It is widely believed that Ralph Dayton was the first constable of East Hampton. In the beginning, there were only three public offices—magistrates called Townsmen, the Recorder and the Constable. Since we know that Ralph was in place as constable in 1651, he was probably also constable in 1650, when the General Court was created.
At about 63, Ralph was pretty advanced in age to be assuming the duties and responsibilities of constable—the burden, demanding for someone half his age, and most without due compensation.
In October of 1652, Ralph was once again elected constable, but this time the town addressed the expenses incurred that were not sufficiently reimbursed. Ralph accepted the position in November. Among many other duties, Ralph executed warrants and “moderated the court,” adding his signature to orders of the court.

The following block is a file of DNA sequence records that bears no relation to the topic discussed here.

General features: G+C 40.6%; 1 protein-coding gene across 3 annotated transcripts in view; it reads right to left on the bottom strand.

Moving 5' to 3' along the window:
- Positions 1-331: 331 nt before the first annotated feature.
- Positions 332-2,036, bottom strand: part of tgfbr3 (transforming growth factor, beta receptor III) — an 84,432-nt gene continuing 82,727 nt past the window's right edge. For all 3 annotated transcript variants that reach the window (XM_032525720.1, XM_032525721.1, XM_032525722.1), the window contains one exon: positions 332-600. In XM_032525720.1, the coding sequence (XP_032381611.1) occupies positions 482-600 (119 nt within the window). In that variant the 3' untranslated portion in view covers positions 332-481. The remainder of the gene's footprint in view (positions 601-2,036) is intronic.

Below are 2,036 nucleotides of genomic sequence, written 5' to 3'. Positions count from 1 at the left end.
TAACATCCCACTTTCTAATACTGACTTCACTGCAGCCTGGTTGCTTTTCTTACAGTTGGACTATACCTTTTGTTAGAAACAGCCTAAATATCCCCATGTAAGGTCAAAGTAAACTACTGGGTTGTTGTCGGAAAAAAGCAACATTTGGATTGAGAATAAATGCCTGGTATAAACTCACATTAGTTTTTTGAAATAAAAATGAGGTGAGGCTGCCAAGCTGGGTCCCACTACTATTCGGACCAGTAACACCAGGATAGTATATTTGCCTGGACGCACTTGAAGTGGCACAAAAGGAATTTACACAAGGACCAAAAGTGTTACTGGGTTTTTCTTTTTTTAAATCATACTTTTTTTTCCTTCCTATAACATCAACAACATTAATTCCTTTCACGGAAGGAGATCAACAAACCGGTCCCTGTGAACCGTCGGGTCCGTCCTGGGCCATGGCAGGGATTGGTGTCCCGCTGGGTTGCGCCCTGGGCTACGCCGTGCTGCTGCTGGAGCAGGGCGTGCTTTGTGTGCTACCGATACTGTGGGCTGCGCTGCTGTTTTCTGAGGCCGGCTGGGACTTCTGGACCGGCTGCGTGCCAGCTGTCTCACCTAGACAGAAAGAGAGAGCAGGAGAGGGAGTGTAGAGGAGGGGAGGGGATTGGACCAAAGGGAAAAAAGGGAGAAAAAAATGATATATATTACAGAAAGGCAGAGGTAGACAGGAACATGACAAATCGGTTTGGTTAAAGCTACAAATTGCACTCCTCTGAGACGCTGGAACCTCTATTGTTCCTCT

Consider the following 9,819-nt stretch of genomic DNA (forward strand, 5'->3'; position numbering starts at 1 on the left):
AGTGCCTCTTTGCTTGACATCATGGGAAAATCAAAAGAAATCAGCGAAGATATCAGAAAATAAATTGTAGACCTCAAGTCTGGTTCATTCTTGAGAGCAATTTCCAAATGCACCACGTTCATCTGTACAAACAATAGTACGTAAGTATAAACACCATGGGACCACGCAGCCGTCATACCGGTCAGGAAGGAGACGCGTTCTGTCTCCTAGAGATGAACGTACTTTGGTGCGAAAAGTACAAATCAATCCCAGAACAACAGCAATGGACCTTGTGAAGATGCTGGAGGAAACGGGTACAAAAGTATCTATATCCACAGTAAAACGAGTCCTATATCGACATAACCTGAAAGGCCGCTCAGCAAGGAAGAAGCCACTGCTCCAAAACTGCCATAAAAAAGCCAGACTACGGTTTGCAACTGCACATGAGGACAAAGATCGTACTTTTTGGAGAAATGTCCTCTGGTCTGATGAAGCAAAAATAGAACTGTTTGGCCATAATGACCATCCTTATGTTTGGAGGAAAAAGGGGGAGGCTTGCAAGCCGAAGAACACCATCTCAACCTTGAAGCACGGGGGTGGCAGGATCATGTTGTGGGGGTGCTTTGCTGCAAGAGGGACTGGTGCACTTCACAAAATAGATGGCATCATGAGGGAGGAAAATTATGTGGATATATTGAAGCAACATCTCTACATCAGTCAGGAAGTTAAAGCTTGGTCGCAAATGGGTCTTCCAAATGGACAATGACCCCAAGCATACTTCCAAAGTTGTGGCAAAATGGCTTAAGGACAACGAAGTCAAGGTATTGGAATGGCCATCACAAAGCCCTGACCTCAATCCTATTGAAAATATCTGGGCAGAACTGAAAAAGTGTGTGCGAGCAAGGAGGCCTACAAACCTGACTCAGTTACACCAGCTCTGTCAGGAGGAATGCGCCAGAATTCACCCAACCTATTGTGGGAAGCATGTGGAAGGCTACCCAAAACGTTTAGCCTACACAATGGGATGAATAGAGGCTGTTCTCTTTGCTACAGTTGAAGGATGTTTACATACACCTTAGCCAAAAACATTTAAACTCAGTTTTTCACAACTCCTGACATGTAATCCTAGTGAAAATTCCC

One unpleasant incident occurred in June 1653 when Ralph was sent to collect Goody Edwards in the middle of an ongoing series of disputes with Goody Price, Goody Simons and whomever else disagreed with her. Thomas Baker testified that Goody Edwards said that, “whosoever should lay hould on her she would kill them if she could.” Goody Edwards then kicked the constable [probably Ralph] and when others came to assist him, she kicked backward and broke the shin of Thomas Talmage. Other details of the story are quite interesting, but the entirety is too long to cover in this entry. For those of you with our book, it begins on page 139.
Just eleven days after being kicked, Ralph was assigned by the town to supervise the digging of Town Pond, close to his house. Perhaps this project was more fitting for his condition, considering the sore leg.
By October of 1653, Ralph was selected as assistant to the magistrates, replaced as Constable by his friend Thomas Osbourne.